The guy sent to look after me put a helmet into my hands and helped me onto the back of a motorbike. We whizzed off to find a hospital. I fought to keep a grip on consciousness so that I could, at the very least, weakly hold on.

The next thing I remember, I'm staring up at a ceiling fan; there's a thick needle going into my arm leading to a drip. This tells me two things: The hospital I'm at is too poor to afford air conditioning, AND uses old, thick reusable needles that you disinfect between patients instead of the modern disposable type. A doctor is shaking my arm and asking me to sign something. I look at the clip board floating in front of me, it's a lot of text and it's in Vietnamese...

The thing about my fever was that a simple saline drip given to me in the hospitals would get me back on my feet for a couple of hours. This just happened to be enough time to get one thoroughly lost and isolated in a city or a jungle.

The poor hospital I was at gave me this drip and as usual, I recovered. Again, while walking through Ho Chi Minh city (formerly Saigon) I came down with the fever. I staggered to an internet cafe, which are plentiful, and found the number for the hotel I had been staying at when I first got ill. Frankly, I didn't have many people I could turn to that could help me. I contacted the man from the hotel that had helped me before, and he came down to pick me up. At the time I did not think much of it, but looking back it was a great favour he did for me, and something that I never was able to pay him back for. In my experiences, this was very typical of the Vietnamese to drop what they were doing and help out; to give more than the minimum assistance that society would expect of them.

The man that helped me (I don't know anything about him) got me to a good hospital where I stayed for a week, piling up £20,000 of hospital costs ($32,000). Thank goodness for health insurance. And that was that, I got better. I only found out after I got back to the UK that what I had was Dengue Fever, mostly comonly spread by mosquitos.

I still had about six days left to fill, but after the illness my outlook on how to travel really changed and I was not sure if I wanted to fill those days at all. See – when I first arrived, it was my intention to ‘do' north and south Vietnam, and possibly move onto some other countries such as neighbouring Cambodia. I'd visit the area, see the inspiring sites and move on. In my plans and travels, meeting the people was only incidental. I wasn't getting anything out of it. Perhaps I was just maxed out on the inspiring or strange sights. At the time though, it felt a bit more fundamental. Seeing sights actually seemed quite empty and meaningless.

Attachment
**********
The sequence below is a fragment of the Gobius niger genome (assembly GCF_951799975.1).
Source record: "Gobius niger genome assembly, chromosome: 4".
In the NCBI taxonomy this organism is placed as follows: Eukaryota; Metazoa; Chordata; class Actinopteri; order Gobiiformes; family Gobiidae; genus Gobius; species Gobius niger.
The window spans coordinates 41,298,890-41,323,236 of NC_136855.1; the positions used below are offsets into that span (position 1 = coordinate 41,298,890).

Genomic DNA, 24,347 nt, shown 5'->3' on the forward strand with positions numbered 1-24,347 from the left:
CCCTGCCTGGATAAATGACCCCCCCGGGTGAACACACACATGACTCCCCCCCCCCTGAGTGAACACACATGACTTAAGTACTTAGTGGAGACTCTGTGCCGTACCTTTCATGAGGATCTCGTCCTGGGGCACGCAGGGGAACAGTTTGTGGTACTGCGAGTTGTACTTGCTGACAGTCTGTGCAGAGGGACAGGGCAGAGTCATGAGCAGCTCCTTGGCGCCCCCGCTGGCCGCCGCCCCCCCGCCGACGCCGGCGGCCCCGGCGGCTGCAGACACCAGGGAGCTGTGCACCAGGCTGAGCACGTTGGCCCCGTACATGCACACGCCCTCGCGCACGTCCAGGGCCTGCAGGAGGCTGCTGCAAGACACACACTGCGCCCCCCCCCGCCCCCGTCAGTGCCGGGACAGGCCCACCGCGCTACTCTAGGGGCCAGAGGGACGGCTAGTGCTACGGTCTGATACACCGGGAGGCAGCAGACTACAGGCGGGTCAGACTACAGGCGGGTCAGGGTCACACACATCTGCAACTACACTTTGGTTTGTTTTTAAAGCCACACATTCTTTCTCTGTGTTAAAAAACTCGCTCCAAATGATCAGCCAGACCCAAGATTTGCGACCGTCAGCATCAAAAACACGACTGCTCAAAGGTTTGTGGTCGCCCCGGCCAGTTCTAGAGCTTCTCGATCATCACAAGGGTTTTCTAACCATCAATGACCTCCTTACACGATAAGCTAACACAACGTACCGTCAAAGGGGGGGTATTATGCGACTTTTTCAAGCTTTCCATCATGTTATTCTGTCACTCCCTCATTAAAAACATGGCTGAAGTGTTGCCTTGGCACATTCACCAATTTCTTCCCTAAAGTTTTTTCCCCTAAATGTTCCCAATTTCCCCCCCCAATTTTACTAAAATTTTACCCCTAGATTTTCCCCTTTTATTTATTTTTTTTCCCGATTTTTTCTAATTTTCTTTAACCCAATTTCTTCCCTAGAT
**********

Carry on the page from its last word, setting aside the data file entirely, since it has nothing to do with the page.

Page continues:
A couple of days after getting out of hospital, I had spent all day trekking to a huge temple. It was crammed with colour and things to look at, you had to obey a list of rules just to be around the place (such as taking your shoes off in certain areas, not crossing some invisible boundaries) and it had monks. It had it all. If you were looking for just one worldly Vietnamese site to visit, this was the one.

Yet as I walked around I couldn't help but ask myself questions. Am I having fun? (No.) Ok... so are you getting any sort of life experience out of it? (More than something I could see on the history channel? I'm not sure.) So what am I doing here?

From now on I wanted to change that, and that meant a different method of operation.

Instead of cramming my days with sites, I wanted to see what Vietnamese life was like. So I hung out. I met people, English, American and Vietnamese. In Saigon centre during the day I played the popular game of like hacky sack (called “keepy uppy” in Britian), where you use a shuttlecock like the sort used in badminton rather than a ball. I took many a motorcycle ride with Vietnamese friends I'd made, and drove a borrowed motorcycle myself for an evening.

While passing what looked like a garage with no front wall, I looked in and saw some tough looking guys playing a game like pool. In this game there are no table pockets, instead there are three balls and you try to knock your ball off the neutral one into the opponent's ball to score a point. The tough guys went and invited me in for a drink and a game. I got taken on nights out on the town and to seafood restaurants, saw a wedding, cycled around the coast for 8 hours, played football on the beach.

And from now on, that's the way I will travel. Slowly. Meandering. Yet actually experiencing the place.

Vietnam was a beautiful place. The people had energy and generosity in abundance. It didn't seem to bear any societal scars of the war – in fact I've never been to a place so positive. What I took from this wasn't so much a lesson on staying positive, or bouncing back from adversity. It's more personal than that. I now want to travel. I intend to do it right, I want to get to know the people and the place I'm in.

- Will Taylor